Of course, in this day and age where dropping the land line and going only with cell phones (or other voice over IP service) is an option, maybe they need to start caring...
Earlier this year copper thieves climbed the utility poles and carted off several hundred feet of phone cable in the subdivision adjoining ours. They were without land line phone service for more than a week.

"We're aware of the problem and we have our best people working on it."
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Old 08-30-2011, 04:09 PM   #28
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We actually received cash money for turning in people who illegally called us even though we were on the do not call list. This was in CA about year 2005. I think it was $70 or so.
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Old 08-30-2011, 07:02 PM   #29
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Would a land line really be more reliable in an earthquake than a cell phone?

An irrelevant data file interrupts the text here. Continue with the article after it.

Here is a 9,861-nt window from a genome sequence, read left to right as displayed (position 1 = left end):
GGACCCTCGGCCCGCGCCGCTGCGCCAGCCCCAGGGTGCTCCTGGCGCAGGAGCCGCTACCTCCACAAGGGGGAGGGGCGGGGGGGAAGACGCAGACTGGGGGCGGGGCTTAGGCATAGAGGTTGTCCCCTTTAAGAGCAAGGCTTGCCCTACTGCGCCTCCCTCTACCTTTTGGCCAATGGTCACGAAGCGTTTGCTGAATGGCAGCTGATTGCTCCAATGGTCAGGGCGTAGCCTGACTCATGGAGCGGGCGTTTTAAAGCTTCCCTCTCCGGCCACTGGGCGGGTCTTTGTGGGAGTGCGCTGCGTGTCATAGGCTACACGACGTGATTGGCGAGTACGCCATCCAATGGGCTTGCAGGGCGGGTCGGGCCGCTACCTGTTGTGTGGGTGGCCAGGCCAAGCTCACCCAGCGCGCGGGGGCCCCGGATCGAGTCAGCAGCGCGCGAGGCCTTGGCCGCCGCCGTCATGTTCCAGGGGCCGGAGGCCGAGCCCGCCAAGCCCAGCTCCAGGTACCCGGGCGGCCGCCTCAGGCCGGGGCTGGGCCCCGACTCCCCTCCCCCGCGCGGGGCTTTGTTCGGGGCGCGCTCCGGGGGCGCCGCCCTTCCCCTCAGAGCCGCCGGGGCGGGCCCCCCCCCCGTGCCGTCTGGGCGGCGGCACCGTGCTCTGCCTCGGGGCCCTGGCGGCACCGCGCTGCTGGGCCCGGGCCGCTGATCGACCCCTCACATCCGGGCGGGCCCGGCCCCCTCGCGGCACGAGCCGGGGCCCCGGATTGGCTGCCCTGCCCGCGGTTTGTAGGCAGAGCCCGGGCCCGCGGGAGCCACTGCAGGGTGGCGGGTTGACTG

I'm not in earthquake country and haven't given it much thought, but it would seem miles and miles of wires strung between poles would be far more vulnerable to damage than individual (hopefully reinforced) towers with backup generators. Or am I missing something?
The risk to the cell phone system isn't the towers. It's the users. One little shake or similar event, and millions of users whip out their phones at the same time, slamming the cellular network to max capacity.

Landline phones have a capacity limit, too, but it shows up on the trunk lines between major exchange areas, and not so much on local calls. In the 1989 Loma Prieta earthquake, calls within exchanges and between nearby exchanges largely went through, but out-of-area callers got the dreaded "please try your call again later" message.